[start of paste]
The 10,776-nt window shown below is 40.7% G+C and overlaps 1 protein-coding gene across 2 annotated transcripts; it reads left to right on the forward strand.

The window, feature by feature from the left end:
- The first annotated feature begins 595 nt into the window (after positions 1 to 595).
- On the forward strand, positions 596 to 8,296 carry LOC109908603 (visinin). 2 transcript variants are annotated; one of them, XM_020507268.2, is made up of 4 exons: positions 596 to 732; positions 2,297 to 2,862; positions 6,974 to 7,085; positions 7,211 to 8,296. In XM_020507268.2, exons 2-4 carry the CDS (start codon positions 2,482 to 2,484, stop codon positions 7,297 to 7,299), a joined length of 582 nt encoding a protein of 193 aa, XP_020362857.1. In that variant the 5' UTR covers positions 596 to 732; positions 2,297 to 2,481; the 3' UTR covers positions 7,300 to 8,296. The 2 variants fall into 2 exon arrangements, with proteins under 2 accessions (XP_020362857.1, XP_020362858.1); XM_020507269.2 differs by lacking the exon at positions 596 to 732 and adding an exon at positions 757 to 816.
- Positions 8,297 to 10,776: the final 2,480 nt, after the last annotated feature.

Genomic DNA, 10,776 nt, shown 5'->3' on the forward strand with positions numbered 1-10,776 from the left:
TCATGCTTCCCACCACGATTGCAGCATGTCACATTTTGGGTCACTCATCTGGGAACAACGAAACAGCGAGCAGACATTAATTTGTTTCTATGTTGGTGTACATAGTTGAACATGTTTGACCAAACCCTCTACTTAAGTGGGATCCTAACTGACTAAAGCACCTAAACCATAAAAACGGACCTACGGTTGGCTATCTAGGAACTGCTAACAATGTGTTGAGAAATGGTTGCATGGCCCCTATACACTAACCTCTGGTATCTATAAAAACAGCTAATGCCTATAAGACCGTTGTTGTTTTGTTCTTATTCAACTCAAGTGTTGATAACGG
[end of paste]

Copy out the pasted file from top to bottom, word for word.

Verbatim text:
The 10,776-nt window shown below is 40.7% G+C and overlaps 1 protein-coding gene across 2 annotated transcripts; it reads left to right on the forward strand.

The window, feature by feature from the left end:
- The first annotated feature begins 595 nt into the window (after positions 1 to 595).
- On the forward strand, positions 596 to 8,296 carry LOC109908603 (visinin). 2 transcript variants are annotated; one of them, XM_020507268.2, is made up of 4 exons: positions 596 to 732; positions 2,297 to 2,862; positions 6,974 to 7,085; positions 7,211 to 8,296. In XM_020507268.2, exons 2-4 carry the CDS (start codon positions 2,482 to 2,484, stop codon positions 7,297 to 7,299), a joined length of 582 nt encoding a protein of 193 aa, XP_020362857.1. In that variant the 5' UTR covers positions 596 to 732; positions 2,297 to 2,481; the 3' UTR covers positions 7,300 to 8,296. The 2 variants fall into 2 exon arrangements, with proteins under 2 accessions (XP_020362857.1, XP_020362858.1); XM_020507269.2 differs by lacking the exon at positions 596 to 732 and adding an exon at positions 757 to 816.
- Positions 8,297 to 10,776: the final 2,480 nt, after the last annotated feature.

Genomic DNA, 10,776 nt, shown 5'->3' on the forward strand with positions numbered 1-10,776 from the left:
TCATGCTTCCCACCACGATTGCAGCATGTCACATTTTGGGTCACTCATCTGGGAACAACGAAACAGCGAGCAGACATTAATTTGTTTCTATGTTGGTGTACATAGTTGAACATGTTTGACCAAACCCTCTACTTAAGTGGGATCCTAACTGACTAAAGCACCTAAACCATAAAAACGGACCTACGGTTGGCTATCTAGGAACTGCTAACAATGTGTTGAGAAATGGTTGCATGGCCCCTATACACTAACCTCTGGTATCTATAAAAACAGCTAATGCCTATAAGACCGTTGTTGTTTTGTTCTTATTCAACTCAAGTGTTGATAACGG